Ms Marmite Lover’s annual cook book round up
- Credit: Archant
Kerstin Rodgers selects her favourite cook books to inspire your Christmas shopping
Junk Food Japan: Addictive Food from Kurobuta by Scott Hallsworth (Absolute Press)
Scott Hallsworth’s Marble Arch restaurant Kurobuta is delicious but expensive. This book is your opportunity to make his food at a fraction of the price. Australian Hallsworth spent six years at Nobu, where he fell in love with Japanese fusion cooking. Unlike most chef books, this one seems to be actually written by him. The punk styling can seem a little forced, (the man was born in the mid-70s) and there is a touch of macho Bourdainesque cursing but the recipes are do-able, creative, simple and alluring. He knows of what he speaks, recommending new season sushi rice (which needs less water than older rice). Energetic food photos by David Loftus.
Mountain Berries and Desert Spice: Sweet inspiration from the Hunza Valley to the Arabian Sea by Sumayya Usmani (Frances Lincoln)
Sumayya used to live in neighbouring Queen’s Park before she bolted to Scotland. Her second book (her first ‘Summers under the Tamarind Tree’) focuses on desserts, exploring the landscape and ingredients of Pakistan, sandwiched between India, China, Afghanistan and Iran. Out of all the books I reviewed, this one had the most post-it notes stuck between the pages of recipes. I want to make Parsi wedding custard with rose petals and apricots, turmeric Jalebis, saffron caramels and poppy seeded cones of kulfi. Alluring styling, propping and photography by Joanna Yee.
Two Kitchens: Family recipes from Sicily and Rome by Rachel Roddy (Headline)
This book is even better than Roddy’s award-winning first book ‘Five Quarters’. This time she explores the food of Sicily as well as Rome, hence the two kitchens. Apart from the jarring cover, I love every page. Rachel’s recipes are very relatable; messy and homely, rather than the alien aspirational food of high end chefs. You feel like you can pick up the food and eat it. Her photographs are intimate and domestic with the casual chiaroscuro of family moments.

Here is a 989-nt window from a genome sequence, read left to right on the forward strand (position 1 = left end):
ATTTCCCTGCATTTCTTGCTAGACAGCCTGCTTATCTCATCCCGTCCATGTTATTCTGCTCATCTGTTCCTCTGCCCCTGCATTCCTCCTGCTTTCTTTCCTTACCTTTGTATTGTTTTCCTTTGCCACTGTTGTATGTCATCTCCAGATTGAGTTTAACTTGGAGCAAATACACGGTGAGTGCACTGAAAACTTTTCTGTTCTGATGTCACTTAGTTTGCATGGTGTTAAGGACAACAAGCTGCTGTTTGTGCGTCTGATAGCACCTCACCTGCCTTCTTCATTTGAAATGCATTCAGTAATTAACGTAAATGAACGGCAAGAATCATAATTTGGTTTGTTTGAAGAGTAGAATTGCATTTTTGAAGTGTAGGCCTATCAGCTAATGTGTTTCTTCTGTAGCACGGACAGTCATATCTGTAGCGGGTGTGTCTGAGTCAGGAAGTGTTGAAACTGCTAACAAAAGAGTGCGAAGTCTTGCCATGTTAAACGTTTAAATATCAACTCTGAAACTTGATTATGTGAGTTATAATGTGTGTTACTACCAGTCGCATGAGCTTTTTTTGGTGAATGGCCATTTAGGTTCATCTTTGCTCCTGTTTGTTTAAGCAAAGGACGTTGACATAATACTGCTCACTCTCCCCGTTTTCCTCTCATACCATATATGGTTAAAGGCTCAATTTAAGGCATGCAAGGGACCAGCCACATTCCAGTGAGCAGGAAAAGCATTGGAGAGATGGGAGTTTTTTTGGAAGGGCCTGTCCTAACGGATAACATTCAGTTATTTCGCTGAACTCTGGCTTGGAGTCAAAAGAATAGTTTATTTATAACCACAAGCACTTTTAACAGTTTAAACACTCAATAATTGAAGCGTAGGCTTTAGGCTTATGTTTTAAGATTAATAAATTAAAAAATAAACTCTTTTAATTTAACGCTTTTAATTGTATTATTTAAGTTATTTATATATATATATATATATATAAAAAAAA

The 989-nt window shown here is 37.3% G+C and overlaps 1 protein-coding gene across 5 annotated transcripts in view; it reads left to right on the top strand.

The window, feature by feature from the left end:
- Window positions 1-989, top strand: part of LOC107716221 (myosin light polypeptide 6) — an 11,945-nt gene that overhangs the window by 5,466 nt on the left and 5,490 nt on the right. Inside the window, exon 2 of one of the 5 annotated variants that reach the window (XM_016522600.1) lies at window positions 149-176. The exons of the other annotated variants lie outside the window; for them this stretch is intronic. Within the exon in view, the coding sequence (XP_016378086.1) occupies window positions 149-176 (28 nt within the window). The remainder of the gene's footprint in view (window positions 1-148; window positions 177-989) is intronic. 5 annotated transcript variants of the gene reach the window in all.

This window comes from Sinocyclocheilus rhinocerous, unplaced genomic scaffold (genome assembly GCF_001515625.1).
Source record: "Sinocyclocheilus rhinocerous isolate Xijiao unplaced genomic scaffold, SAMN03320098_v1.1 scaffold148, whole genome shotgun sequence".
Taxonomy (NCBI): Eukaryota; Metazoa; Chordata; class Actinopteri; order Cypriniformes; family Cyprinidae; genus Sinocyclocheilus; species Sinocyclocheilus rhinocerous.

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- 3 'Unacceptable': Highgate fears over TfL bus changes
- 4 Covid-19: Omicron cases confirmed in Haringey and Barnet
- 5 Haringey first council to call for Edmonton incinerator pause
- 6 Developer told to dig up granite slabs at Hornsey Town Hall Square
- 7 Man charged with north London double murder of father and daughter
- 8 Hampstead Heath to host first Christmas Fayre
- 9 Remembering Katie: Ex-Ham&High reporter killed by carbon monoxide
- 10 Covid-19: Omicron variant case confirmed in Camden
Fress: Bold flavours from a Jewish Kitchen by Emma Spitzer (Octopus)
Emma Spitzer is an East Finchley food writer who was a finalist on Master Chef. This is a family cookbook, a genealogical tree adorns the introduction and her children feature in the photographs. She’s honest about her homely food: portions err on the generous and plating is something she struggled to learn on Master Chef. Her Jewish food hails from both traditions: Eastern European Ashkenazi and Iberian Sephardi including both smoked salmon schmear (love that word) and schupfenudeln (a potato noodle). Nice photography and styling by Clare Winfield’s team.
Wild Honey and Rye by Ren Behan (Pavilion)
Since the Polish diaspora moved to the UK, sparking a wealth of Polish corner shops, I’ve been interested in what you can cook with the intriguing ingredients. I’ve been waiting for a smart publisher to convert Ren’s food blogging into a book. It doesn’t disappoint. Born in England, her upbringing was traditionally Polish: going to church, visiting the Polish Ex-Combatants Club. But the recipes in this book are modern, lighter.
Appealing photography and styling by Yuki Sugiura and her team.
Belgian Cafe Culture by Regula Ysewijn (Luster)
There are no recipes in this gorgeously photographed and designed book by Pride and Pudding’s Regula Ysewijn who is also known as Flemish food blogger Miss Foodwise. Regula has been an Anglophile, recreating historic and regional British recipes. However (hugely disappointed by the Brexit result) she has turned her attention to her own culture, especially the beer, whether Trappist, lambic or gueuze. This book documents the “fragile heritage” of Flemish cafés which is in danger of being lost. These front room bars are run by housewives, now elderly and open only at breakfast, lunch and dinner. Ysewijn describes the ‘zageman’, the savings cupboard, the dice and card games. Note the delightful touch of shiny ‘wet’ rings on the cover.
Mushrooms by Jenny Linford (Ryland, Peters, Small)
Veteran food writer Linford guides the reader through cultivated and wild mushrooms, meets growers, dips into the mysteries of truffles. My daughter wanted to steal the book; the recipes are exceedingly cookable. I want to make: truffled fries, mushroom paneer and pea curry and Thai mushroom soup.
The Almanac: A seasonal guide to 2018 Lia Leendertz (unbound.com)
This handy illustrated stocking filler was published by crowdfunding outfit unbound.com. Gardener and cook Lia Leendertz emulates the traditional annual almanac, a literary calendar. Next year I’ll be leafing through regularly to see the ingredient of the month, the moon phases, and planting and harvesting chores.
I’ll be hosting a Flemish Christmas supper club ’Sinterklaas’ on December 6 with Regula Ysewijn. Tickets £50